PISCES "The Fishes", pronounced PIE-seez.

Chart showing the constellation.

Pisces is an ancient constellation representing a pair of fishes tied by their tails, the knot being marked by the star a (alpha) Piscium. One legend identifies the constellation with Venus and her son Cupid, who turned themselves into fishes and swam away from the attack of the monster Typhon.

To find Pisces, look towards the middle of the north evening sky to find α Piscium above and to the right of the great square of Pegasus.

Chart showing Pisces as seen to the north soon after the sky darkens mid November.

Pisces chart

Constellation Aquarius Constellation Cetus Constellation Eridanus Constellation Aries Constellation Triangulum Constellation Andromeda Constellation Lacerta Constellation Cygnus Constellation Pegasus

Some stars and interesting objects in the Constellation

α Piscium (Al Rischa, the cord) is a challenging double star with an orbital period of 720 years. At present the components of magnitude 4.3 and 5.2 are slowly closing, and a good aperture and high magnification are needed to separate them. As well, both stars may be spectroscopic binaries.

β Psc is a magnitude 4.5 blue-white star 320 light years away.

γ Psc is a magnitude 3.7 yellow giant star 160 light years away.

ζ Psc is a wide double star 110 light years away, with components of magnitudes 4.9 and 6.3. It is a lovely sight, visible in small telescopes. Both stars are themselves double, but difficult to see in amateur telescopes.

η Psc, at magnitude 3.6 is the brightest star in the constellation. It is a yellow giant 140 light years away with a faint companion, difficult to see in small telescopes.

κ Psc is a magnitude 4.9 blue-white star 98 light years away, with an unrelated 6th magnitude binocular companion.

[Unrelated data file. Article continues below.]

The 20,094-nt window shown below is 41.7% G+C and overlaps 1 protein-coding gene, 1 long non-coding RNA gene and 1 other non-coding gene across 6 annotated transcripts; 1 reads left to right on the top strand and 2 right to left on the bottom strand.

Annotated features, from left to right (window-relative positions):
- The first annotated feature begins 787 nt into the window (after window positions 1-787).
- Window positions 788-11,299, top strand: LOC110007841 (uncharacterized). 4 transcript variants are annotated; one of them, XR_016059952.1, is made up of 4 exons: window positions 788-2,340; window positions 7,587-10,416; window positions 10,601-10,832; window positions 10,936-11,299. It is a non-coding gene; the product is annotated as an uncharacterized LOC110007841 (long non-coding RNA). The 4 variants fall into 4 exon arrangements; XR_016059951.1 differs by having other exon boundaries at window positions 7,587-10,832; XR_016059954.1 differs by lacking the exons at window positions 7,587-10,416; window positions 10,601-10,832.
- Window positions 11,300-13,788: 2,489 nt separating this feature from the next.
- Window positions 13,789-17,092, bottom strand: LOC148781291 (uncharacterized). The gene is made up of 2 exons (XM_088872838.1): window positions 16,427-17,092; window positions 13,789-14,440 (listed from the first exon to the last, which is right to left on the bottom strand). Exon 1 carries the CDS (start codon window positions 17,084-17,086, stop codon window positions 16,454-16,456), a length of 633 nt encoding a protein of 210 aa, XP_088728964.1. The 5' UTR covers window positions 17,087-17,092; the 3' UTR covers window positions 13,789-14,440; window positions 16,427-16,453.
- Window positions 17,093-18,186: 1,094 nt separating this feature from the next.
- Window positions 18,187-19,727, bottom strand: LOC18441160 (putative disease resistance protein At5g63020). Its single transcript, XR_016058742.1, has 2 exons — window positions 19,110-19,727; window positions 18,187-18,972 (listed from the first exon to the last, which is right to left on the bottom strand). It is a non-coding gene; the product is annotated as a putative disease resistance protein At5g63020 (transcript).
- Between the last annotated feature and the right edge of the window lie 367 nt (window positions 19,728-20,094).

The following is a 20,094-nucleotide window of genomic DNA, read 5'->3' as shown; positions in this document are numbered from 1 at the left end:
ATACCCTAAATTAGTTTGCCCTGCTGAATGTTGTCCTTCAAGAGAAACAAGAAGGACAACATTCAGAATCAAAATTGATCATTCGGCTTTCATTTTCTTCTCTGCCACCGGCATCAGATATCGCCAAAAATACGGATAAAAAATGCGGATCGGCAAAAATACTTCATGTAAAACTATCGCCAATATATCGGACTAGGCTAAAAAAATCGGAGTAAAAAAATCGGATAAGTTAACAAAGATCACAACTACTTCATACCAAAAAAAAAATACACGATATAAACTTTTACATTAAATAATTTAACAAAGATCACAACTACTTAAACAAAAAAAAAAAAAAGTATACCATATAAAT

ρ Psc is a magnitude 5.4 white star 98 light years away. This star forms a binocular duo with the unrelated magnitude 5.5 orange giant star 94 Piscium 390 light years away.

ψ1 Psc is a wide blue white double star with magnitudes 5.3 and 5.6 visible in small telescopes or good binoculars.

M 74 (NGC 628) is a face on spiral galaxy 22.5 million light years away, discovered in 1780 by Méchain. Photographs show this beautiful symmetrical spiral galaxy has two arms regularly coiled, with many scattered condensations in them. Most amateur telescopes show it only as a dim haze.

NGC 524 is a round very symmetrical galaxy discovered by William Herschel in 1786. Photographs show faint traces of spiral structure in the galaxy with an almost stellar nucleus. It is easily seen in moderate telescopes from a dark sky site.


Pisces mostly lies north of the Celestial equator. The arm from α Psc to β Psc runs roughly parallel to, and just north of, the equator. The other arm, from α Psc through η Psc runs towards the north. As a result the stars at the end of this arm (near Adnromeda) are never very high above the horizon as seen from New Zealand in the southern hemisphere.

By mid December, the constellation will be to the north west once the sky is dark after sunset and will have rotated so that α Psc is highest. This upper part of the constellation remains visible shortly after sunset to the north west through to the end of January.

During October, Pisces is visible to the north east soon after sunset, now rotated so that β Psc and the loop of stars near it, are highest.